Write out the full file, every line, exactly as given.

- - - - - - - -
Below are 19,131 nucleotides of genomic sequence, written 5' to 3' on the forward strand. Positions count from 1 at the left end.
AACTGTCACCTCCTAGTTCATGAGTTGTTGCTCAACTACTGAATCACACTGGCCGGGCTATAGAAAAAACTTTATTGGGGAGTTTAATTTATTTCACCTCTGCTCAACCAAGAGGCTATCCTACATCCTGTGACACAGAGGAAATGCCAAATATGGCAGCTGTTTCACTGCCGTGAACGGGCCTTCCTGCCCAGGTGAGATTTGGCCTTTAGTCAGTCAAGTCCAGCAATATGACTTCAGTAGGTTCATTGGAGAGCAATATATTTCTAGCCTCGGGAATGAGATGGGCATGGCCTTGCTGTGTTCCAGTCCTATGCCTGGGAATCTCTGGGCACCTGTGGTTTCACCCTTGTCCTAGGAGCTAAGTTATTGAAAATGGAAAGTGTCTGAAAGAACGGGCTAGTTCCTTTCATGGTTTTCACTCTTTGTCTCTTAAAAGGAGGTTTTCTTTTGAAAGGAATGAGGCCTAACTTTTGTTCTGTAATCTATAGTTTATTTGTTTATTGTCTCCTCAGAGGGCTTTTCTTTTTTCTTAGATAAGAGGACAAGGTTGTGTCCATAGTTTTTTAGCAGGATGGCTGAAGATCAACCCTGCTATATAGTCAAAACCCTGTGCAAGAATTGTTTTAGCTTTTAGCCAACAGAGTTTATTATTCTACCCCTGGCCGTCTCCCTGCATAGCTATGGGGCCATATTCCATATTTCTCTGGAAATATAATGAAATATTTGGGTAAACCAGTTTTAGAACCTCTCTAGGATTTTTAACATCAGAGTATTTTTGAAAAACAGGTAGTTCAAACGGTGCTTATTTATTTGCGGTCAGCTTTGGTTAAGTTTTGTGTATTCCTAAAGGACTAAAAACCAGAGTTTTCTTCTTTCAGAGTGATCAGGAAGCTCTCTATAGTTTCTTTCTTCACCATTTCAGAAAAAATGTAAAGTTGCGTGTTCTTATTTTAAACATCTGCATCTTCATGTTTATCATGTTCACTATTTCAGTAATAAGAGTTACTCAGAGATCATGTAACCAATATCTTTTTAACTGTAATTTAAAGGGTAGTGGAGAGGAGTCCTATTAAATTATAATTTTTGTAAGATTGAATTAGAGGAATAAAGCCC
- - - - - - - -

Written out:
Below are 19,131 nucleotides of genomic sequence, written 5' to 3' on the forward strand. Positions count from 1 at the left end.
AACTGTCACCTCCTAGTTCATGAGTTGTTGCTCAACTACTGAATCACACTGGCCGGGCTATAGAAAAAACTTTATTGGGGAGTTTAATTTATTTCACCTCTGCTCAACCAAGAGGCTATCCTACATCCTGTGACACAGAGGAAATGCCAAATATGGCAGCTGTTTCACTGCCGTGAACGGGCCTTCCTGCCCAGGTGAGATTTGGCCTTTAGTCAGTCAAGTCCAGCAATATGACTTCAGTAGGTTCATTGGAGAGCAATATATTTCTAGCCTCGGGAATGAGATGGGCATGGCCTTGCTGTGTTCCAGTCCTATGCCTGGGAATCTCTGGGCACCTGTGGTTTCACCCTTGTCCTAGGAGCTAAGTTATTGAAAATGGAAAGTGTCTGAAAGAACGGGCTAGTTCCTTTCATGGTTTTCACTCTTTGTCTCTTAAAAGGAGGTTTTCTTTTGAAAGGAATGAGGCCTAACTTTTGTTCTGTAATCTATAGTTTATTTGTTTATTGTCTCCTCAGAGGGCTTTTCTTTTTTCTTAGATAAGAGGACAAGGTTGTGTCCATAGTTTTTTAGCAGGATGGCTGAAGATCAACCCTGCTATATAGTCAAAACCCTGTGCAAGAATTGTTTTAGCTTTTAGCCAACAGAGTTTATTATTCTACCCCTGGCCGTCTCCCTGCATAGCTATGGGGCCATATTCCATATTTCTCTGGAAATATAATGAAATATTTGGGTAAACCAGTTTTAGAACCTCTCTAGGATTTTTAACATCAGAGTATTTTTGAAAAACAGGTAGTTCAAACGGTGCTTATTTATTTGCGGTCAGCTTTGGTTAAGTTTTGTGTATTCCTAAAGGACTAAAAACCAGAGTTTTCTTCTTTCAGAGTGATCAGGAAGCTCTCTATAGTTTCTTTCTTCACCATTTCAGAAAAAATGTAAAGTTGCGTGTTCTTATTTTAAACATCTGCATCTTCATGTTTATCATGTTCACTATTTCAGTAATAAGAGTTACTCAGAGATCATGTAACCAATATCTTTTTAACTGTAATTTAAAGGGTAGTGGAGAGGAGTCCTATTAAATTATAATTTTTGTAAGATTGAATTAGAGGAATAAAGCCC